Why Justin Bieber is not the Gleepocalypse
January 9th, 2011
In light of recent reports that Glee would be doing an episode based around the musical oeuvre of Justin Bieber, there was plenty of snark.
And trust me, I wanted to be right there with them.
However, I think we need to take a step back for a moment. This isn’t a show which needs to be appealing to the current trends – or, if you prefer, fads – in order to stay on the air, which means that this wouldn’t really desperate. Sure, it would be shameless, but in the context of how Glee has built previous theme” episodes I’d actually say that Bieber would be a step up – narratively. While it may not offer the deep catalogue of Madonna, or the cultural significance of a Britney Spears, the fact of the matter is that the Justin Bieber story actually goes back to the series’ very roots and says something about young people striving for greatness.
And sure, Ausiello’s initial report at the new TVLine has since been debunked by Ryan Murphy, but the initial reaction to the news says something about how we respond to Glee‘s use of particular artists, and how the definition of “Theme Episode” is constantly shifting. Yes, Bieber’s music is not the most challenging aural experience, and his life story just so happens to be heading to the big screen days before the episode featuring at least one of his songs is scheduled to air, but that doesn’t necessarily make it any less effective as a storytelling device.
At the end of the day, isn’t that what matters?
September 28th, 2010
A week after opening with an unquestionably meta opening, Ryan Murphy did not stray far from that example with “Britney/Brittany”: in the opening scenes, Will expresses how he wants New Directions to know when to show restraint, while Kurt and many other students express their desire to branch out into something more exciting, youthful. It picks up directly where last week’s opening left off, questioning the song choices the series makes, which I’d argue is an interesting question that this season does need to respond to.
Of course, how much you enjoy “Britney/Brittany” depends on both its framework (which has some issues in terms of balancing fantasy and reality) and how Britney Spears’ presence plays out throughout the course of the episode. As someone who admittedly enjoys Spears’ music on the level of cheesy pop fare, I thought choosing Britney was not in and of itself a mistake; however, the show was let down considerably by the way in which her music and its legacy were received by those both within and outside of New Directions.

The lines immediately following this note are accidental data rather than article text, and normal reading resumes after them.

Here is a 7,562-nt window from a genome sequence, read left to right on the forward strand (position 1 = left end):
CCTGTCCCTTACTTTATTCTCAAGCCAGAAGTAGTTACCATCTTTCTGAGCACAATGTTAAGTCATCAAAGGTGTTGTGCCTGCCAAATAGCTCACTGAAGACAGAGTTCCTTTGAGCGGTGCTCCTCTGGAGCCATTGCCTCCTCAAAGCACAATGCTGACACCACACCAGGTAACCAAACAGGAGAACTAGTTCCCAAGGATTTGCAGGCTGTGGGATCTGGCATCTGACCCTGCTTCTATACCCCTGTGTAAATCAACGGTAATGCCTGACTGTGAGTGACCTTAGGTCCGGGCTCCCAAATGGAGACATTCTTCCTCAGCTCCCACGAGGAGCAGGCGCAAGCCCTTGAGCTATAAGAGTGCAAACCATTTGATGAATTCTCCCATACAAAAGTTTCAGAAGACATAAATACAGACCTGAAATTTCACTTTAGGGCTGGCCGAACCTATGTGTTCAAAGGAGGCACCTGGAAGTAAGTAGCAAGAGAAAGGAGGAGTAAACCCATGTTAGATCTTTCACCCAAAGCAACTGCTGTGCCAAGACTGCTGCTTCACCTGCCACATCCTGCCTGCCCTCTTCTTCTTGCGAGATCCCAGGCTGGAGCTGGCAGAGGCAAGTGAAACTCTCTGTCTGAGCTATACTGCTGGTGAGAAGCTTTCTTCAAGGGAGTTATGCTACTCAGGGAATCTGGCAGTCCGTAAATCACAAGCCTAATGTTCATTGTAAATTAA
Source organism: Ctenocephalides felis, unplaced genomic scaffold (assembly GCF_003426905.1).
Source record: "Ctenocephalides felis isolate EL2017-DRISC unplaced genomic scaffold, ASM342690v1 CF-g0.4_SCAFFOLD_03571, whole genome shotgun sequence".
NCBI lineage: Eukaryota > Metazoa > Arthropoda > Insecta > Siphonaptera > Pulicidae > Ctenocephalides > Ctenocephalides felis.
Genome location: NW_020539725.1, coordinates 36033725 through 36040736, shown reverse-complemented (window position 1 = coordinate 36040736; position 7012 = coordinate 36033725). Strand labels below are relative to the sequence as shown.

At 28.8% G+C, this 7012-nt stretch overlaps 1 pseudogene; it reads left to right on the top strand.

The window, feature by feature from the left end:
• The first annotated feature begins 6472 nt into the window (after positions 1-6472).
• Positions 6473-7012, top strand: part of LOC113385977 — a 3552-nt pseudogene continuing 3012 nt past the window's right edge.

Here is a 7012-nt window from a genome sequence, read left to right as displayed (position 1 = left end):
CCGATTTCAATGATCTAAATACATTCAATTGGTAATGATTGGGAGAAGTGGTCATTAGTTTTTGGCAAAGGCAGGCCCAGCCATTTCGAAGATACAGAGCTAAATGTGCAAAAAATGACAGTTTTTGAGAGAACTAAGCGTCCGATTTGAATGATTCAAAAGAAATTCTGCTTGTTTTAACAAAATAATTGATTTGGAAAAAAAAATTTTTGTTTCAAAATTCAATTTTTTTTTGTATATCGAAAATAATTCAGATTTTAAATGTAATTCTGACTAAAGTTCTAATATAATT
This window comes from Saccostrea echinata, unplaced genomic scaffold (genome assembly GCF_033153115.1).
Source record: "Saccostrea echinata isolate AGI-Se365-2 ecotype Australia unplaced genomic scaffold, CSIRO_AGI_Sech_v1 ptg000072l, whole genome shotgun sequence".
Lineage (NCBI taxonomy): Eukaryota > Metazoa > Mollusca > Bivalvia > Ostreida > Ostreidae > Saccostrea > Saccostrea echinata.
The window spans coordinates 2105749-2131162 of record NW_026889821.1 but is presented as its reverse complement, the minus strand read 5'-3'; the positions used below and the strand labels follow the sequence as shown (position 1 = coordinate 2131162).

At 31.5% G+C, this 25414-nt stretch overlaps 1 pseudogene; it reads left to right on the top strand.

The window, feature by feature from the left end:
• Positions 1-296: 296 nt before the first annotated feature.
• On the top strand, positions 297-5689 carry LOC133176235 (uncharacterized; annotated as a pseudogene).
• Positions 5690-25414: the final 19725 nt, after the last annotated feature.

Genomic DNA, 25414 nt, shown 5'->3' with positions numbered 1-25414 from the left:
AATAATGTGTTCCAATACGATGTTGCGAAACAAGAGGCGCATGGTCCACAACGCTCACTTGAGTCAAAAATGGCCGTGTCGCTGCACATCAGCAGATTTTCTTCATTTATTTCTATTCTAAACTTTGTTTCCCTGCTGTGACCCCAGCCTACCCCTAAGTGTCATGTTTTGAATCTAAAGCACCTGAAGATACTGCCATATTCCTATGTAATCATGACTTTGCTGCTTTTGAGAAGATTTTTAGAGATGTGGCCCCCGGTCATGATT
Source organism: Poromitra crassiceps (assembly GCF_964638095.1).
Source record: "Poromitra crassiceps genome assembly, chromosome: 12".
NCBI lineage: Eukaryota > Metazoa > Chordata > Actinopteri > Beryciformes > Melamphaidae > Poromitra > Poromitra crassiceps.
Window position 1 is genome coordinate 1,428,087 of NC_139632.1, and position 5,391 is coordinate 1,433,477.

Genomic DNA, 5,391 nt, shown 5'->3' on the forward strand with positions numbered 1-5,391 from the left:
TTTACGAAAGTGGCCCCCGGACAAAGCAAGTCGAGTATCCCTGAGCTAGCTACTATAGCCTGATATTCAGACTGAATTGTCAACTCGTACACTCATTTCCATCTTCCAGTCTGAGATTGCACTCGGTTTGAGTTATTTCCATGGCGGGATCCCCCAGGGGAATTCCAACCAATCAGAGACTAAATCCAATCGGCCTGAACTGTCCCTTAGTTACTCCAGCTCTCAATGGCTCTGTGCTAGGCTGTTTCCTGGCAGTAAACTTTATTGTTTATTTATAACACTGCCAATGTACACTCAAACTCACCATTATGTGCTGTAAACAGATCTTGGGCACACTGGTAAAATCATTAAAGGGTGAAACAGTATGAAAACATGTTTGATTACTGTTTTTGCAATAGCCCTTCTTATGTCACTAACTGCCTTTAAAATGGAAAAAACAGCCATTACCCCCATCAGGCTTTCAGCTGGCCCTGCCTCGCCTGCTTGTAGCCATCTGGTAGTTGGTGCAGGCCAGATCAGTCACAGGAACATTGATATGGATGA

While musically satisfying, at least for me personally, “Britney/Brittany” suffered from an inelegance which is likely to cause any future themed episodes to raise even more red flags than this hour.
“Hands and Knees”
September 26th, 2010
“Everybody has bad dreams once in a while.”
In a Twitter discussion, Matt Zoller Seitz and Alan Sepinwall had a discussion about the role of theme in Mad Men: to boil it down for you, Seitz suggested he was on the fence about “Hands and Knees” due to it being a “theme episode,” while Alan argued that every episode is a theme episode (while acknowledging that this may be simply because he, as a critic, looks for themes to inform his review).
The distinction I offered is that there is a difference between “theme episodes” (which I would argue “Hands and Knees” is) and “episodes with themes” (which is the majority of Mad Men’s run). The series is too thematically rich to go without themes in any particular episode, but “Hands and Knees” stands apart in terms of actively tying nearly every single story into that theme: instead of one bad dream, it’s a collection of bad dreams that happen simultaneously (insert Inception joke).
What makes it, and all good “theme episodes,” work so well is that the episode itself acknowledges that the consistency of this theme is ridiculous: everything that could go wrong does go wrong in the episode, as if every worst case scenario and everything they want to keep secret rises to the surface. The episode asks us to join Roger in laughter when we realize just how screwed these people all are, while emphasizing that everyone has a good reason to go on pretending as if none of it has actually happened.
It’s a very straightforward thematic episode, though, and writing out the same thing as everyone else seems like a waste of my time – as a result, I’m going to outline my thematic read of the episode very briefly before discussing some of the more ancillary elements of the story which may not clearly connect with the central theme.